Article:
Honestly, it’s probably more informative and in depth about how the festival was put together. I mean, sure, the fact Jerry Media, the company hired to promote the festival, produced this movie is a detail that makes one dubious about the movie’s intentions at the end of the movie. Even the crew at Jerry Media gets interviewed and they come off too much like victims. However, who can really say how culpable they were as they were just hired guns on a sinking ship? Well, I can. They were hired by someone to do a job to make their client look good and if they even sensed something (and I’m pretty sure it goes past that), then they should’ve been more vocal and active about it. Nobody’s this dumb if this is their whole job. Seriously, I’m supposed to think no one thought let’s just not be involved at any point. I know they say that they weren’t in on it, but it’s hard to really tell since they don’t even mention their involvement in the actual final product. Also, everyone involved in Jerry Media came off too good but I guess that’s just how these corporations work. Also, at the end of the day, it was still Billy’s idea and he does deserve a far harsher punishment that he ultimately gets. While the Hulu account was more entertaining and satisfying as a whole, Fyre will probably resonate more as it gets more into the nitty gritty of how the entire festival came together and all the people who suffered to get everything put together. You never really find sympathy with any of these people directly involved with the Fyre festival because they all come off too slick for their good. But it also helps that director Chris Smith never lets the participating parties off the hook and the behind the scenes footage used throughout makes everyone look more incriminating.
Ja Rule is shown to be even more of a presence at the festival. Whereas Fyre Fraud was more, “LOL Ja Rule is still a thing”, the most valid reaction to Ja Rule in 2018, Netflix isn’t afraid to show that he was probably just as responsible in the creation of the festival as Billy was. He also provides some of the best moments of the movie. His insistence to see pigs and his response to the entire Fyre team after the disaster has passed during a group conference call is so hilarious that it wouldn’t seem out of place in the deleted scenes of Popstar: Never Stop Never Stopping. Even as the most professionally made of the two, it has some crazy moments outside of Ja Rule’s appearances that come out of nowhere that make the slow build worth it. One moment that has been discussed and memed concerns a case of water that will confound many people watching this. But the numerous accounts presented here is also telling of how no one was in their element as the festival got more and more out of control months before the event even started. I think the main lesson to take away is that if Ja Rule is the face of your festival, then all hands should be on deck. The same should be said about the people would were dumb enough to pay for a concert just because an orange box told you to. Overall, It’s more reflective and informative on how the festival played out behind the scenes. While it lacks MacFarland actually being in the movie outside of archival footage, there’s more of a sympathetic look at the locals who worked on the events. You will leave feeling bad that they still haven’t gotten paid because they had no choice as they were just people just trying to earn a buck and weren’t affiliated with the actual festival other than they were happy to get some money, some extra exposure, and business to the island the festival resided in. It does a great job at presenting an autopsy on one of the biggest failures in social media and rich white people history.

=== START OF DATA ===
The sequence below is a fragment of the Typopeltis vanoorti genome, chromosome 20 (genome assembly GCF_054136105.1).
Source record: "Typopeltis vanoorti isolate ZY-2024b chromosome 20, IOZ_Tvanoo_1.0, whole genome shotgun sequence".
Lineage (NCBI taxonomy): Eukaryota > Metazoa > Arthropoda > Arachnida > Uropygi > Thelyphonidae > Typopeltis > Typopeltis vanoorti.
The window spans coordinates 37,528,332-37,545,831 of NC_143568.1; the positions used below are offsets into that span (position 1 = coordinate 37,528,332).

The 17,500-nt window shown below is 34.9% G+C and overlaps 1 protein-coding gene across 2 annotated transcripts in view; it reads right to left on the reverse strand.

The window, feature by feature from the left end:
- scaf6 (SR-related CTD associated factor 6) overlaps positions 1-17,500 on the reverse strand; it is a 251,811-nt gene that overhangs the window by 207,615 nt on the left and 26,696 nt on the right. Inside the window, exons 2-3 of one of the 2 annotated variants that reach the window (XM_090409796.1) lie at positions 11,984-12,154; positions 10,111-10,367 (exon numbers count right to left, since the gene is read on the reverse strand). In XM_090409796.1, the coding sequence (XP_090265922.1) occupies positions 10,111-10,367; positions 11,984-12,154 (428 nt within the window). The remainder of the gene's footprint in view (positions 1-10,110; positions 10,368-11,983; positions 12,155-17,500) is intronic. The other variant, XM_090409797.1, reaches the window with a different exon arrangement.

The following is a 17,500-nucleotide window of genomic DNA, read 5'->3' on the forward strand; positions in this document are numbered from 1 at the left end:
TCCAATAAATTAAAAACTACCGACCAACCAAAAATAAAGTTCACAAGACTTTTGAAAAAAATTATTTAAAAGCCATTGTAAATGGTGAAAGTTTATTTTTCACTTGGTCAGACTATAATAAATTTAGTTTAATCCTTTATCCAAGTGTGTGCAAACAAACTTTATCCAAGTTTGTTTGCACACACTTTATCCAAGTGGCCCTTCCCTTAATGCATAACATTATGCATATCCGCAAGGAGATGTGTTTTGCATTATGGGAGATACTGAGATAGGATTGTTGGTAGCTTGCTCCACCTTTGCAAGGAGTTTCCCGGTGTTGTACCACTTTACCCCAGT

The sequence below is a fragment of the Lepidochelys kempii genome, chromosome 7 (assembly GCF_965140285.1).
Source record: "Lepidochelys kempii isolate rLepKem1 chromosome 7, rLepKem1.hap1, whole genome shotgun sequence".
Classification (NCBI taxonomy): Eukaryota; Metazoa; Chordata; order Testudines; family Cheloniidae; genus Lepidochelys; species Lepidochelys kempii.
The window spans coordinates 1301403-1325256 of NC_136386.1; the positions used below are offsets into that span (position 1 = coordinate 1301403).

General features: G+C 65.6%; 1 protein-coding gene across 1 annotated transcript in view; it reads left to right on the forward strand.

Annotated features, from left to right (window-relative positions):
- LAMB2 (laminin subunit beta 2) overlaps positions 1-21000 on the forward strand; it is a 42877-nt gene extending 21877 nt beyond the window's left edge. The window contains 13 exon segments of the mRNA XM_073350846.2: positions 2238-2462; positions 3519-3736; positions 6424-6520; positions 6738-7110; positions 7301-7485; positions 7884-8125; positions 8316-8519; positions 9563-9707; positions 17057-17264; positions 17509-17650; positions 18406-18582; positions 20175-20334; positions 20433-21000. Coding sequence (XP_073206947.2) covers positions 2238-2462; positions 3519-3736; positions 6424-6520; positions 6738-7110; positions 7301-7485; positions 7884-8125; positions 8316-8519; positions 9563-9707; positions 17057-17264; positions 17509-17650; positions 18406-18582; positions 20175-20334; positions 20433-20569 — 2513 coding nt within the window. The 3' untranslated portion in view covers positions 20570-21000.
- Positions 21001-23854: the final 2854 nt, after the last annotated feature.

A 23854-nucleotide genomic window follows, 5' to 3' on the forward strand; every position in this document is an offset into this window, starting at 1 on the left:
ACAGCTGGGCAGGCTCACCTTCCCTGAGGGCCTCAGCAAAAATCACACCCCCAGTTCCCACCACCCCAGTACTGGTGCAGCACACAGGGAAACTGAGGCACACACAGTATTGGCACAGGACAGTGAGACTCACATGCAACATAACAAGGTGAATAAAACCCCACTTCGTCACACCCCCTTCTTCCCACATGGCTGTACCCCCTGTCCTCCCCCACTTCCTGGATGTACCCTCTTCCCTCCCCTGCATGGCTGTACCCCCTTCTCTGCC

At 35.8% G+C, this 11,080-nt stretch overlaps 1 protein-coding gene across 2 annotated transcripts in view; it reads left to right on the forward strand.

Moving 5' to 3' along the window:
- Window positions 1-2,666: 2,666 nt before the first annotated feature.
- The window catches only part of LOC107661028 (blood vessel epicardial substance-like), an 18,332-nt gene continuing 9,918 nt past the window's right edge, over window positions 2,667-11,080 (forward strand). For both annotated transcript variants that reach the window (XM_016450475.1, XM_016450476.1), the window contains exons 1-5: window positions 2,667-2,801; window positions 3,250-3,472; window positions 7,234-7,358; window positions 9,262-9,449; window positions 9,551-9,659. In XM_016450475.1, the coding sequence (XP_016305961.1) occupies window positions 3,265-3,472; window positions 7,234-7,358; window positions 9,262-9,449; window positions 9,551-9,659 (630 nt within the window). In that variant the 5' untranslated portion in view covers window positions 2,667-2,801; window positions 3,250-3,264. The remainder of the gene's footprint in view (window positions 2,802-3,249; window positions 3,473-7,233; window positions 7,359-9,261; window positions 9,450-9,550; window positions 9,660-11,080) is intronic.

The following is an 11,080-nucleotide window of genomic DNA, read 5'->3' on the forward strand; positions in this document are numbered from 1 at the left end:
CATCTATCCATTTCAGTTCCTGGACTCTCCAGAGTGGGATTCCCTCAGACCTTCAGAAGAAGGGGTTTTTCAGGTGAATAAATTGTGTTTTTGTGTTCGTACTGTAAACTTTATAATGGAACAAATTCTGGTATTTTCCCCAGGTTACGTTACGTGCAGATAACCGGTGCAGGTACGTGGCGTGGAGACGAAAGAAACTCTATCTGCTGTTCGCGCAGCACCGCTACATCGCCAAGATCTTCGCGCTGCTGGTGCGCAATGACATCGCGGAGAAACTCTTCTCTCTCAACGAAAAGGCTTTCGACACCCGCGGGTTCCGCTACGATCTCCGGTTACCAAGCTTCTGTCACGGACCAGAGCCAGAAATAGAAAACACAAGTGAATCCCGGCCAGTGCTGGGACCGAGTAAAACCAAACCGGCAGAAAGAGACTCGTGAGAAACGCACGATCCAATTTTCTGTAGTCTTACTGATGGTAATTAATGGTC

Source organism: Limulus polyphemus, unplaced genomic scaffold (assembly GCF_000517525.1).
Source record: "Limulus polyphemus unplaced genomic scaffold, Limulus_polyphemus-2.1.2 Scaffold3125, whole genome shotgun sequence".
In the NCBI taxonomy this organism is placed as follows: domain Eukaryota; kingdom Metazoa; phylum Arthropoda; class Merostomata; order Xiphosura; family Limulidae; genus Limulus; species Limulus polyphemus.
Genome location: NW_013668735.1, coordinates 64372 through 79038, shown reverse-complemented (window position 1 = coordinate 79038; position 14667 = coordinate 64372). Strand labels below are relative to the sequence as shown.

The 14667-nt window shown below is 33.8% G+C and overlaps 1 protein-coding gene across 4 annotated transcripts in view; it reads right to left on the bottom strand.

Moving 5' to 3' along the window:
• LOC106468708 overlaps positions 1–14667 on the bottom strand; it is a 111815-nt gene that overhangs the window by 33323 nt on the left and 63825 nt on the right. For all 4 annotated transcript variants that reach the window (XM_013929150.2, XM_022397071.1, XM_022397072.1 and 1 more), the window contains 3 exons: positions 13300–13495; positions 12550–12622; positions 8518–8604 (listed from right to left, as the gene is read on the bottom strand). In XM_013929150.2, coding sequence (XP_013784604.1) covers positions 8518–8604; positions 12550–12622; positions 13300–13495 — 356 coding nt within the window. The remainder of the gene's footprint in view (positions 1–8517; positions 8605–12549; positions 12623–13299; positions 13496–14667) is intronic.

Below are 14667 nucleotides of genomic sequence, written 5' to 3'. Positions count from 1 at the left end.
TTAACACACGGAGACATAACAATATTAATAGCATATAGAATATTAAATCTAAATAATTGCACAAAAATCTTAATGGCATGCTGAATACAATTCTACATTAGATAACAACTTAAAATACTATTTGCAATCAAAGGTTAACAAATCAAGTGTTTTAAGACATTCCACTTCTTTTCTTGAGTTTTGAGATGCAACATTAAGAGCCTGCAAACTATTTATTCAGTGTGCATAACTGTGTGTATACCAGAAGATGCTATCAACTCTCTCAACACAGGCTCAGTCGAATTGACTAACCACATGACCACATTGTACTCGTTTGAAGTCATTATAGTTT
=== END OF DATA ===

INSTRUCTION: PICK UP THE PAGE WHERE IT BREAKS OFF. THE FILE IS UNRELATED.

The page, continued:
Both Fyre Fraud and Fyre: The Greatest Party that Never Happened are worth watching for their own individual reasons. They do both overlap in certain aspects of how the events played out, but it’s still entertaining to see. Where one may lack in certain details, the other may shed some light on. If you’re even the tiniest bit curious about the Fyre Festival, these are highly recommended. You’ll get some laughs out of it and some catharsis seeing rich entitled white people get ripped off watching Fyre Fraud while being shaking your head and thinking,“Dude, I told you” while watching Fyre: The Greatest Party that Never Happened.
I’ll give both Fyre Fraud and Fyre: The Greatest Party that Never Happened a 4 out of 5 Hairpieces!